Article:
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    ABSTRACT: The genus Verbascum (mulleins), belonging to the family Scrophulariaceae, comprises about 360 species of flowering plants. The leaves, flowers and whole aerial parts of Verbascum spp have been widely used in traditional medicine for the treatment of respiratory and inflammatory disorders and also display powerful wound healing activity. Verbascum species are found to accumulate several groups of bioactive molecules, therefore they might be utilized as attractive sources of new (drug) leads. The present review attempts to provide an up-to-date comprehensive overview on phytochemical and pharmacological aspects of Verbacum spp research along with some successful examples of growing (and transforming) mulleins in vitro.
    Phytochemistry Reviews 04/2014; DOI:10.1007/s11101-014-9361-5 · 2.89 Impact Factor
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    ABSTRACT: Several ecological and genetic factors affect the diet specialization of insect herbivores. The evolution of specialization may be constrained by lack of genetic variation in herbivore performance on different food-plant species. By traditional view, trade-offs, that is, negative genetic correlations between the performance of the herbivores on different food-plant species favour the evolution of specialization. To investigate whether there is genetic variation or trade-offs in herbivore performance between different food plants that may influence specialization of the oligophagous seed-eating herbivore, Lygaeus equestris (Heteroptera), we conducted a feeding trial in laboratory using four food-plant species. Although L. equestris is specialized on Vincetoxicum hirundinaria (Apocynaceae) to some degree, it occasionally feeds on alternative food-plant species. We did not find significant negative genetic correlations between mortality, developmental time and adult biomass of L. equestris on the different food-plant species. We found genetic variation in mortality and developmental time of L. equestris on some of the food plants, but not in adult biomass. Our results suggest that trade-offs do not affect adaptation and specialization of L. equestris to current and novel food-plant species, but the lack of genetic variation may restrict food-plant utilization. As food-plant specialization of herbivores may have wide-ranging effects, for instance, on coevolving plant-herbivore interactions and speciation, it is essential to thoroughly understand the factors behind the specialization process. Our findings provide valuable information about the role of genetic factors in food-plant specialization of this oligophagous herbivore.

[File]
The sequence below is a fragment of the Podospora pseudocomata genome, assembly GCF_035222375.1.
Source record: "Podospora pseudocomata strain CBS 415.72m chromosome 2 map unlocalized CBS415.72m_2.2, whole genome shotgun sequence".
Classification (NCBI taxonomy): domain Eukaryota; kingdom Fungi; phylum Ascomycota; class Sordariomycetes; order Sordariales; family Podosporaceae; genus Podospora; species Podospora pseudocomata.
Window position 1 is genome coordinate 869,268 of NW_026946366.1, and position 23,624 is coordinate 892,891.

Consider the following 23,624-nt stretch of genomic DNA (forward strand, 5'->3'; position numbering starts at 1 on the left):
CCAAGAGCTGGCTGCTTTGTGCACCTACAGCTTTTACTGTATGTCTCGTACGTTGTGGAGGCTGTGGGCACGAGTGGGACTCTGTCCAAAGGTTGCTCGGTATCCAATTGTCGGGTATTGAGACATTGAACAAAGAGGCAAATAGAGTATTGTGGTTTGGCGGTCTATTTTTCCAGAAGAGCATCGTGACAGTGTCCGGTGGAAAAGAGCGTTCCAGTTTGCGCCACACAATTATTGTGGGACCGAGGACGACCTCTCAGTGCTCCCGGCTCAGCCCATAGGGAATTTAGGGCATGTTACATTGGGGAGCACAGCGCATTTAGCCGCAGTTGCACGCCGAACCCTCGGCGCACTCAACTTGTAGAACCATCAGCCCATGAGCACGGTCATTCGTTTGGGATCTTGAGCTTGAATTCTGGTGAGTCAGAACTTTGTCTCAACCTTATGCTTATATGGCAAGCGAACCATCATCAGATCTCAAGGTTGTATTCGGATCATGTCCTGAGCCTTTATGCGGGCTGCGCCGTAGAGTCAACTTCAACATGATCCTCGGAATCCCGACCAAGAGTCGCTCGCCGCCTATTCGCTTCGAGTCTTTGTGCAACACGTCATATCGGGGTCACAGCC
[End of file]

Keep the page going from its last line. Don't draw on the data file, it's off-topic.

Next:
Journal of Evolutionary Biology 12/2012; 26(1). DOI:10.1111/jeb.12037 · 3.48 Impact Factor
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    ABSTRACT: Verbascum thapsus L. [Khardhag or Common mullein], a member of the family Scrophulariaceae, is a famous herb that is found all over Europe, in temperate Asia, in North America and is well-reputed due to its medicinal properties. This medicinal herb contains various chemical constituents like saponins, iridoid and phenylethanoid glycosides, flavonoids, vitamin C and minerals. It is famous in various communities worldwide for the treatment of various disorders of both humans and animals aliments. A number of pharmacological activities such as anti-inflammatory, antioxidant, anticancer, antimicrobial, antiviral, antihepatotoxic and anti-hyperlipidemic activity have been ascribed to this plant. The plant is used to treat tuberculosis also, earache and bronchitis. In the present paper botanical and ethnomedicinal description, pharmacological profile and phytochemistry of this herb is being discussed.
    Revista Brasileira de Farmacognosia 11/2013; 23(6):948–959. DOI:10.1590/S0102-695X2013000600012 · 0.80 Impact Factor